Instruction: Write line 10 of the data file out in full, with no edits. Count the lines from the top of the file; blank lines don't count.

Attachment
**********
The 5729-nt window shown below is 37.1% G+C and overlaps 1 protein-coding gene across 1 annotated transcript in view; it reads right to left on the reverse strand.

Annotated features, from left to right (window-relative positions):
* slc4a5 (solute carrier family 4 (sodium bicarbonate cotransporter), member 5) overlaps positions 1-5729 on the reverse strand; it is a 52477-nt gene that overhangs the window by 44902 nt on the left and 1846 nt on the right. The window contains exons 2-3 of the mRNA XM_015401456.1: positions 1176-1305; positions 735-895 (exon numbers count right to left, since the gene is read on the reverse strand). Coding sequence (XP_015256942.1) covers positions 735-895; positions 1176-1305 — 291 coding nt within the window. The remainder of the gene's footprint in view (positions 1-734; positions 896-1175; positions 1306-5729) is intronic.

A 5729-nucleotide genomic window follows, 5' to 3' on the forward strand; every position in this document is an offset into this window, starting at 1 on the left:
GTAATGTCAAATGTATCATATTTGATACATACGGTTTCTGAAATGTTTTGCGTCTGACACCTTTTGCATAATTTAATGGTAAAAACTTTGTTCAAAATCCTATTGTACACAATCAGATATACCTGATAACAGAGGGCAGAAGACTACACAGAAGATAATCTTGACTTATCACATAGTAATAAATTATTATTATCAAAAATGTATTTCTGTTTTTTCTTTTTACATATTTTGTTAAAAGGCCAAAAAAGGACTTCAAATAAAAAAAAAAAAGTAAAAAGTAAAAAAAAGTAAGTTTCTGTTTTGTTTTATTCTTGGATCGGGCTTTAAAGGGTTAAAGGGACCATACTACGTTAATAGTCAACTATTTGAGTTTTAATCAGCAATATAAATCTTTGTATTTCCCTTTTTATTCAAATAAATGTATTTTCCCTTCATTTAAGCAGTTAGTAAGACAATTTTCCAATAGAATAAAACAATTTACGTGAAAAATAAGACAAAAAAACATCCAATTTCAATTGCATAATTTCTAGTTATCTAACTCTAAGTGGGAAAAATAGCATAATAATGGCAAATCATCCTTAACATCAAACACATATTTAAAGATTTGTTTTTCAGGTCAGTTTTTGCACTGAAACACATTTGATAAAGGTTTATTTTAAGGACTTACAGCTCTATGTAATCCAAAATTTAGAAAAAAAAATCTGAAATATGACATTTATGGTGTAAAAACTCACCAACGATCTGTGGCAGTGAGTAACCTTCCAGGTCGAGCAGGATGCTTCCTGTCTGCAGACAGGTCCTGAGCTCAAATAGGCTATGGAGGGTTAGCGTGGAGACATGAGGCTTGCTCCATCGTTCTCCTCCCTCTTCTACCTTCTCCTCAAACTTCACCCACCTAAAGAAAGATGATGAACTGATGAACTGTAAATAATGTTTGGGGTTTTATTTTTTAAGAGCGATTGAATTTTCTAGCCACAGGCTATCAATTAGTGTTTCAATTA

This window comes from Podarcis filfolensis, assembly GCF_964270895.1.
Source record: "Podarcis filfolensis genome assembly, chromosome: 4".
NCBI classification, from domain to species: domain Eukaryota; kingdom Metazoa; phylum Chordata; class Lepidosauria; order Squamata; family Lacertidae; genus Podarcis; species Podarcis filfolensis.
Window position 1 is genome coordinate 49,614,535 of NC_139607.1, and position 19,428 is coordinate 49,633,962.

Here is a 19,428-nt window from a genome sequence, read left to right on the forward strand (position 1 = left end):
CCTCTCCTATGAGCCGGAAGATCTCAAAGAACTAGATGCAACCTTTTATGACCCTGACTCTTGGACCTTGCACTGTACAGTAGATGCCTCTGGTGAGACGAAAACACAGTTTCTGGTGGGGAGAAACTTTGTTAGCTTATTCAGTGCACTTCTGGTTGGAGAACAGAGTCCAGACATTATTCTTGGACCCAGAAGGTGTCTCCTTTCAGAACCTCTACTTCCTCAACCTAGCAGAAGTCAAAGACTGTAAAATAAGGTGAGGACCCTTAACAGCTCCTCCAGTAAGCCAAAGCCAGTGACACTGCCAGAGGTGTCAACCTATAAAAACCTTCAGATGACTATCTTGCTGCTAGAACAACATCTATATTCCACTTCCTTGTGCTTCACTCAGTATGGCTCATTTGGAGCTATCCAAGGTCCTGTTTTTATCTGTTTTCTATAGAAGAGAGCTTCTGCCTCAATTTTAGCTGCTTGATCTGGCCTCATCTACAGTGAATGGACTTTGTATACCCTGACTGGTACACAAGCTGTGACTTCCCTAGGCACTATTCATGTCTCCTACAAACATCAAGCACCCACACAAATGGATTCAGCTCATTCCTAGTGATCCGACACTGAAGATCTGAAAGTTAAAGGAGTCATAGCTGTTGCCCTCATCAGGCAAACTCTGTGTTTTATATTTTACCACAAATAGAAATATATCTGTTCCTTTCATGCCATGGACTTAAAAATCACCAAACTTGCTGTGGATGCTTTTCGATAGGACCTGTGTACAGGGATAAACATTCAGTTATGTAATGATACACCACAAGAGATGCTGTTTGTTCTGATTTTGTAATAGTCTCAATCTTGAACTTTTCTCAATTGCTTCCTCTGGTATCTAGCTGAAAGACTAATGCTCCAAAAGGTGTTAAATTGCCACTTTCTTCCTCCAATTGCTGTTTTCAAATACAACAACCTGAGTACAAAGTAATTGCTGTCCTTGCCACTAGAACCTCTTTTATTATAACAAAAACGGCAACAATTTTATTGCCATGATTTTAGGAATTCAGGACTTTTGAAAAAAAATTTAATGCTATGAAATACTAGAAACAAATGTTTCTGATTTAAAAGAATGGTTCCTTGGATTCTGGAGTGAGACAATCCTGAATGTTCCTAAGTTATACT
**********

Here is a 19,428-nt window from a genome sequence, read left to right on the forward strand (position 1 = left end):